Thomas Christians of Asia:


Among all the Churches founded by Marthoma Sliha in the course of his epic journey, the Church of the East in the then Persian Empire, spread despite periodic persecution, to be the largest Church outside the Roman empire, with an extensive missionary wing.   By the seventh century it suffered a split consequent to the Christological controversies.   The assault of the Mongols (1263) and by Timur (1394) led to a steady decline of the Church. 


After establishing a missionary base in Edessa (now in Turkey), Marthoma Sliha, with the help of disciples like Mar Addai, Mar Haggai and Mar Mari, evangelized Persia, Mesopotamia, Media, Assyria, Parthia, Kurdistan, Babylonia and other parts of west and central Asia.  By the end of the second century, these Churches were on a firm footing (given the non-interference of the Parthian emperors).


Not much is known about the Church in China founded by Mar Thoma Sliha except that Persian records of the 7th century mention the Metropolitan of China (as well as the Metropolitan of India).  The presence of Persian missionaries around 635 is seen from the Sin-gnam-fu monument in Shensi province of Middle China.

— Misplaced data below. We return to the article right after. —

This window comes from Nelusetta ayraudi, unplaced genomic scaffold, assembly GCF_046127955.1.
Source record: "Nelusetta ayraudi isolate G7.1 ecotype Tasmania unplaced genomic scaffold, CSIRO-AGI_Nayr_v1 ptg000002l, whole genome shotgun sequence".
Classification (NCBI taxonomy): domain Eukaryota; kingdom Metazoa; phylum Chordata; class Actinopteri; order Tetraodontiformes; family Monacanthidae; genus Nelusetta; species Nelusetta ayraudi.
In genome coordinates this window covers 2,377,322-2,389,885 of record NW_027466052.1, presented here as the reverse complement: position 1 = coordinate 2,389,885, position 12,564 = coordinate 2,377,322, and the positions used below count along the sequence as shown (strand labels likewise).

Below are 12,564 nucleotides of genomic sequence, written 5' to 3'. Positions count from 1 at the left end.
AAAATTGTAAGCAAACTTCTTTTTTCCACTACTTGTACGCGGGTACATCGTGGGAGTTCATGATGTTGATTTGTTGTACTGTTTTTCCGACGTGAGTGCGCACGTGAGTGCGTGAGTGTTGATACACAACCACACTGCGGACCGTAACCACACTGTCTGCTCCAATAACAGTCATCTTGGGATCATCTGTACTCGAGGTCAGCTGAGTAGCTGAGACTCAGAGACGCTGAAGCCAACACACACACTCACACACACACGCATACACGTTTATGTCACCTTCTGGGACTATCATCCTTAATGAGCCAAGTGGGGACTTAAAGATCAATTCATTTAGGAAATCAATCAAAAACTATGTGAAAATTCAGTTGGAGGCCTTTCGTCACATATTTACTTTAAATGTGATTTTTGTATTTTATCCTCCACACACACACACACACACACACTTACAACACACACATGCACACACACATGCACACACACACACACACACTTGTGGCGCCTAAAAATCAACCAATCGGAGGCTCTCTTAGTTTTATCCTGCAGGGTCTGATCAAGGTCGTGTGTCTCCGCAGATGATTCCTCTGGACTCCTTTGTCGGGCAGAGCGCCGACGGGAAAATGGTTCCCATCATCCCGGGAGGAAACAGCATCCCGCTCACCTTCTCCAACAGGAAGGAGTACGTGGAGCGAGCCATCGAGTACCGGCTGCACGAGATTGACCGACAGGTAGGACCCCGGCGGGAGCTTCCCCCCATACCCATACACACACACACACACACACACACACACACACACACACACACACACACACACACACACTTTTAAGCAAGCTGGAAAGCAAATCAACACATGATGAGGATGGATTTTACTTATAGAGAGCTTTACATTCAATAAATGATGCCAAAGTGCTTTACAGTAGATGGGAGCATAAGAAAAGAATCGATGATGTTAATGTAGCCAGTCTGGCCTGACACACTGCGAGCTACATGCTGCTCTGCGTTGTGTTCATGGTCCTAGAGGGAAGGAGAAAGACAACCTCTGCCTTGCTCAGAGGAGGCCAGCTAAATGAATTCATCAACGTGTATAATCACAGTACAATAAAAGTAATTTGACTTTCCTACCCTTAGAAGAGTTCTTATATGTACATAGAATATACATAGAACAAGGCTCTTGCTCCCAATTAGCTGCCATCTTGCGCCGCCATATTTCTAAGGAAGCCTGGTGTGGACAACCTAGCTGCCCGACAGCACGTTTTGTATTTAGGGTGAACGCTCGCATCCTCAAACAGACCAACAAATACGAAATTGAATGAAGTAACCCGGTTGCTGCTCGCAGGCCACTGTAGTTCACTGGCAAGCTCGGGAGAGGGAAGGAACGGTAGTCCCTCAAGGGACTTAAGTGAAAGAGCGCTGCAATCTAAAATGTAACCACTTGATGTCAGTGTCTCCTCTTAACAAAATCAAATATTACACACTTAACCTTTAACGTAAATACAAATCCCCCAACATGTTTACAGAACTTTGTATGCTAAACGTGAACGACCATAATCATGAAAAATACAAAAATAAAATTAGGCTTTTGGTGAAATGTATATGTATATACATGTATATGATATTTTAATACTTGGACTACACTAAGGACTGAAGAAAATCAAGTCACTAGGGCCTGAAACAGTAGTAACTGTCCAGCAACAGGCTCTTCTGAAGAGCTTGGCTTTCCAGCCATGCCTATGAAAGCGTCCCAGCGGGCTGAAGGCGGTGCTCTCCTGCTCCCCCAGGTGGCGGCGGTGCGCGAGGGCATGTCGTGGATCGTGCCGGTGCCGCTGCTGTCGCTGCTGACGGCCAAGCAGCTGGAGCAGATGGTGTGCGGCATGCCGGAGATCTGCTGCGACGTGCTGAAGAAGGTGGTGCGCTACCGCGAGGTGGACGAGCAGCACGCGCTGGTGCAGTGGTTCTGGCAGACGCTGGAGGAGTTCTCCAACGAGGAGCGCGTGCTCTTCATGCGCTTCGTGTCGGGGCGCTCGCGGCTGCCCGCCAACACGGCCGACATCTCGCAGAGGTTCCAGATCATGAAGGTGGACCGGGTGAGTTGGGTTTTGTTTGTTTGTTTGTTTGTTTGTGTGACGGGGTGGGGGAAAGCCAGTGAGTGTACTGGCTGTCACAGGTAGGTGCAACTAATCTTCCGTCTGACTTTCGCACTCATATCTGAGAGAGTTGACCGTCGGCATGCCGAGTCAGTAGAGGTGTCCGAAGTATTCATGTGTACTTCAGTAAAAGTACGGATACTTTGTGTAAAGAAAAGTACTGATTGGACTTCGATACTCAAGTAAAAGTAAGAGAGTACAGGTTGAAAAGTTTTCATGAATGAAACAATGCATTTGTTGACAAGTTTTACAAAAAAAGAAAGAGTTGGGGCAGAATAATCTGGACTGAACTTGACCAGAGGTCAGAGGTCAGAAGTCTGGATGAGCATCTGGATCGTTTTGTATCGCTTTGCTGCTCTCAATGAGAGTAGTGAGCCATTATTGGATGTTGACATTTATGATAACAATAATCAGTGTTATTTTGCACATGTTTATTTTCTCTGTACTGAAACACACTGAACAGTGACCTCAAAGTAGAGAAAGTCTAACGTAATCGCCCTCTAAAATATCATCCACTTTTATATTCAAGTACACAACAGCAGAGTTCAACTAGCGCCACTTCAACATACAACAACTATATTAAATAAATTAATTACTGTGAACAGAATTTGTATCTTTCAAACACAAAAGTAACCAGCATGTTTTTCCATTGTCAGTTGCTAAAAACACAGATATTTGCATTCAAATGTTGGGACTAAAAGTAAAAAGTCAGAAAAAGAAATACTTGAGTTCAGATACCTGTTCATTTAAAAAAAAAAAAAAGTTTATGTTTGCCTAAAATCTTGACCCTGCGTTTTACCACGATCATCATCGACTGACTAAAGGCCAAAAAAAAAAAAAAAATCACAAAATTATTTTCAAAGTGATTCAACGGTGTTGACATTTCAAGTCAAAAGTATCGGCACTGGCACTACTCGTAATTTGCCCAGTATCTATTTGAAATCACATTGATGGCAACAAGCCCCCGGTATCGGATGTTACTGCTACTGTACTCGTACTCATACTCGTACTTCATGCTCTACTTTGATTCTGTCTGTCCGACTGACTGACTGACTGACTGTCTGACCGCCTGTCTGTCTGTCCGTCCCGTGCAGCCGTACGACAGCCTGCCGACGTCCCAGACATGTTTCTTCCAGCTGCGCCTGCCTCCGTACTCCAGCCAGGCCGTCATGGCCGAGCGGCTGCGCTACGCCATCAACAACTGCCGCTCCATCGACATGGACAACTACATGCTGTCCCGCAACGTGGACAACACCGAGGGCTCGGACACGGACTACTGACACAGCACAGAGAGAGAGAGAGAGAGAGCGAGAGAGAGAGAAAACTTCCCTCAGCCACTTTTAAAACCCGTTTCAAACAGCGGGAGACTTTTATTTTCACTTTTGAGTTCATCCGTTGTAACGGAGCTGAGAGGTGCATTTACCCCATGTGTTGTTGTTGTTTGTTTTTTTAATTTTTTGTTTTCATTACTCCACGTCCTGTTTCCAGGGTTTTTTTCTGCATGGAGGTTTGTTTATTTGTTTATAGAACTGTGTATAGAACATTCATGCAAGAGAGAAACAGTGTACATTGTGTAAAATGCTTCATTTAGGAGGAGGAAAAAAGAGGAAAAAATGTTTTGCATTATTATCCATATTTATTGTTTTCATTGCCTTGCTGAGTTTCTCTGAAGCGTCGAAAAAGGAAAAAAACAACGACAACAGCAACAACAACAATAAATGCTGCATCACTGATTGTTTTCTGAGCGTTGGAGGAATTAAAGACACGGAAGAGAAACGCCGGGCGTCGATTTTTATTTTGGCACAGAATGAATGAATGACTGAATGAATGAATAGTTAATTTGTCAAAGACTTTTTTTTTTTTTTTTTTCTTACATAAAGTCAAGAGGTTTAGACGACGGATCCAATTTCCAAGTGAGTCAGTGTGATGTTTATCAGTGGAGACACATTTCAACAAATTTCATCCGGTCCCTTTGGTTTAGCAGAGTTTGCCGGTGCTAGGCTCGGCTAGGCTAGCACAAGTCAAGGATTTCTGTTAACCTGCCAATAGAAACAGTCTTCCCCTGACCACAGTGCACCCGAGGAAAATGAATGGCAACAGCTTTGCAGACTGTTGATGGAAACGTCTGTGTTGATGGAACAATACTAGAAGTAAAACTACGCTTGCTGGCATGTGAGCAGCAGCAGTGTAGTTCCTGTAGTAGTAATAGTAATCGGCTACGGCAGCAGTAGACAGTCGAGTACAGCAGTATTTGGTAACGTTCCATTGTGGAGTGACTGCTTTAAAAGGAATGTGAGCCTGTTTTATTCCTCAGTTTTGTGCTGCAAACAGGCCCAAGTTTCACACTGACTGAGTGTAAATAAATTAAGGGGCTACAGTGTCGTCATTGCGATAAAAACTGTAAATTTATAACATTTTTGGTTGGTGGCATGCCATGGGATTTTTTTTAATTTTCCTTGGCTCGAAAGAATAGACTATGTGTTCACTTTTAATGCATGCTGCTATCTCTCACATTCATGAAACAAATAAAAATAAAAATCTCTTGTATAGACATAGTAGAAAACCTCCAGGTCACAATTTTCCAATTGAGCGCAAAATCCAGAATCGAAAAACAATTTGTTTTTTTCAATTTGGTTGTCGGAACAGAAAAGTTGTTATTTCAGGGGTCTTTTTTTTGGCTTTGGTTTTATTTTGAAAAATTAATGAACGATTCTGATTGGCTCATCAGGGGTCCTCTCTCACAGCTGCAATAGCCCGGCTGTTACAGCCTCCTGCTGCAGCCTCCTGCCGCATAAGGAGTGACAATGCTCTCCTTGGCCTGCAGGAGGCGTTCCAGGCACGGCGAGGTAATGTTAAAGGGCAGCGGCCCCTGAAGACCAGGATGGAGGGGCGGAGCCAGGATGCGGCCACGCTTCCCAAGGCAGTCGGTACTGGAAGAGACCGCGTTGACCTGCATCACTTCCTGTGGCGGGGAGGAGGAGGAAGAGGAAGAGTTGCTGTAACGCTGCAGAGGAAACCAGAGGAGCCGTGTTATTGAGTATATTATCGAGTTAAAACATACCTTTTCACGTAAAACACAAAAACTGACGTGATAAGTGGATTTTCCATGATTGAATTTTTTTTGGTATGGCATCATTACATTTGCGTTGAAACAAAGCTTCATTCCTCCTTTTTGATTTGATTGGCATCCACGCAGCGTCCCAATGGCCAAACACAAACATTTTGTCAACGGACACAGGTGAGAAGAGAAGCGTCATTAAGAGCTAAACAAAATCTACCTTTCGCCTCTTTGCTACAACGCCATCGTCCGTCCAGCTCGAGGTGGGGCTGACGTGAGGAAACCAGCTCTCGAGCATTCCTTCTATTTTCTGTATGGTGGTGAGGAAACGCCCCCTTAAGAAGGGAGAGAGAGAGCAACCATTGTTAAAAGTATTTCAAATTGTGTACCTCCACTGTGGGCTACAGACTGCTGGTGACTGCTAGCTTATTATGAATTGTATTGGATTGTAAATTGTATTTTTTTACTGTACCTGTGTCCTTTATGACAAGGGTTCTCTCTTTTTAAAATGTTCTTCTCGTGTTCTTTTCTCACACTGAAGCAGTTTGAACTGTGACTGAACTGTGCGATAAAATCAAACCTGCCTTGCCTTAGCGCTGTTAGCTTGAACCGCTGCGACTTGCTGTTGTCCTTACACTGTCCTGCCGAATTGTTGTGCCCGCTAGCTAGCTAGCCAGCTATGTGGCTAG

Christian communities linked to the Church of the East are known to have existed in the north and west of India until the Islamic-Portuguese conquests.  Significantly, the Archaeological Museum in Taxila ( Pakistan) records the visit of Marthoma Sliha to the town in AD 40.  It was the capital of the Parthian King, Goundophoros, as well as the ancient Buddhist learning centre, Takshashila, of Ashoka’s time.